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Weekly marks 125th birthday with series of features

A weekly paper will celebrate its 125th anniversary next week by beginning a series of year-long features about its history.

The North Wales Weekly News will celebrate the milestone on 14 February and is putting together a double-page spread to mark the anniversary for next week’s edition.

It will then publish articles throughout the rest of the year about its history, including interviews with former staff members and archive material from old papers.

The title was founded in 1889 by a local printer called Robert Evans Jones, pictured, when the tourism industry in the area was taking off and was originally called the Weekly News and Visitors’ Chronicle.

This week's anniversary edition of the Weekly News

Editor Linda Roberts said: “We will be starting with a double page spread in our February 13 edition, and then will have a story every week until the end of the year. There are also plans for a supplement in the summer.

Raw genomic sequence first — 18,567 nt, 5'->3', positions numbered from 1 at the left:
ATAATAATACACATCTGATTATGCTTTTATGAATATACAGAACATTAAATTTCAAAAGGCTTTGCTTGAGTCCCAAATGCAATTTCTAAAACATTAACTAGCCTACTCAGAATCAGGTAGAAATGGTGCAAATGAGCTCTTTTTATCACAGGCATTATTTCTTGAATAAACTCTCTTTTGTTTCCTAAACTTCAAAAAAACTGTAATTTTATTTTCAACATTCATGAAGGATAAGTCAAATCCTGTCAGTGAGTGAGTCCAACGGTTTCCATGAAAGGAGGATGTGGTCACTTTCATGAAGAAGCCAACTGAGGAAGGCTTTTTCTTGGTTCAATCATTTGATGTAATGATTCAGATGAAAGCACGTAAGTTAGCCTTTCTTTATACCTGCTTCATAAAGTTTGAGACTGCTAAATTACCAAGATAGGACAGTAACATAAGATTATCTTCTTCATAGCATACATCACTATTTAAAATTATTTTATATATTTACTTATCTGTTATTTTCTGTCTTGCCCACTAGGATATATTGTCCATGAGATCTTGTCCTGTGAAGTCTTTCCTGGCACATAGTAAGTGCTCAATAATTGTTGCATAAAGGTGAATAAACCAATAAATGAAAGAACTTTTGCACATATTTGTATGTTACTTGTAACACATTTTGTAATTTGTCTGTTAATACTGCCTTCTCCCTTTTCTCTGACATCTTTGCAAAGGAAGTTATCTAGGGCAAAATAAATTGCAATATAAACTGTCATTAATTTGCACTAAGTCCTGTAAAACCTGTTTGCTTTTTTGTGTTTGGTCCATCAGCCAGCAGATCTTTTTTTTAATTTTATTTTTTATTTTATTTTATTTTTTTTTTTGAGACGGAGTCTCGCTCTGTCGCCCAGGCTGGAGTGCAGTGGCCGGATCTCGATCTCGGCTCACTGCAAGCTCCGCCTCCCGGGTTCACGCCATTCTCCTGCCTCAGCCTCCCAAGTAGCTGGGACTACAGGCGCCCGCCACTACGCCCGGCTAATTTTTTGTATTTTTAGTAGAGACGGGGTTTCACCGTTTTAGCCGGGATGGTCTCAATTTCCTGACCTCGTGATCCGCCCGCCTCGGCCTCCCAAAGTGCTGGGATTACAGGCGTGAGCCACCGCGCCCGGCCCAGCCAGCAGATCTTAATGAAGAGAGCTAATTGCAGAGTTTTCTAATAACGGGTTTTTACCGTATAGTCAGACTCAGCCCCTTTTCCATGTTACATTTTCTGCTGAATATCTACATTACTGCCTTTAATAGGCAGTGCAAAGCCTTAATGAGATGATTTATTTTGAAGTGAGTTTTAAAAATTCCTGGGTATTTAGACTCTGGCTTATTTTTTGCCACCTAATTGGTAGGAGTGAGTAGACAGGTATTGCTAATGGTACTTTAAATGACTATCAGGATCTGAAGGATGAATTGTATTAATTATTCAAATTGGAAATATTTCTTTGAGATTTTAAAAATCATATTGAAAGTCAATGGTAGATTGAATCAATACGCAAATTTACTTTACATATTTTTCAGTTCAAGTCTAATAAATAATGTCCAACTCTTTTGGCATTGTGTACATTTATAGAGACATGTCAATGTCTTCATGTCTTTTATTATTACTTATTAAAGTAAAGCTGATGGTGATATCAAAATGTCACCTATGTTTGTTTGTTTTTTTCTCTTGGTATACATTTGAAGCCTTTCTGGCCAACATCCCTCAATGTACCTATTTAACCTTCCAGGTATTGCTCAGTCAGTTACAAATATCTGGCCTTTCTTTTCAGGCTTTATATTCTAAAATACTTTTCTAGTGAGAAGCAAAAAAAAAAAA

“It is remarkable to think that the Weekly News has been around for so long, and to be a part of its history is a great honour.

“We have lots of plans for the celebrations, and we hope our readers will enjoy reading about the paper’s past, present and future.”

She added: “When you look at the first one, there is literally about four broadsheets of paper and there’s lots of adverts on the front page.

“Over the years it has changed dramatically. It used to cover more national news. I am only the second female editor of it.”

The paper's first editor J. Roger Dawson.

As part of its anniversary coverage, the weekly is trying to contact former staff who worked there in the editorial, production and advertising departments so they can share their memories of the paper.

The Weekly News, which covers most of the North Wales coast, has kickstarted the careers of many journalists, who have gone on to work for media organisations including the BBC, the Baltic Times and in China.

It was first based at the back of a newsagents in Conwy then moved to a newly-built printworks in the town around 1900, where it remained until 1972.

The paper then moved to purpose-built offices at Llandudno Junction and the North Wales Daily Post later moved to join the Weekly News there, where the titles remain.

The paper stayed in the Jones family until around 1988 when it was sold to Trinity International, now Trinity Mirror.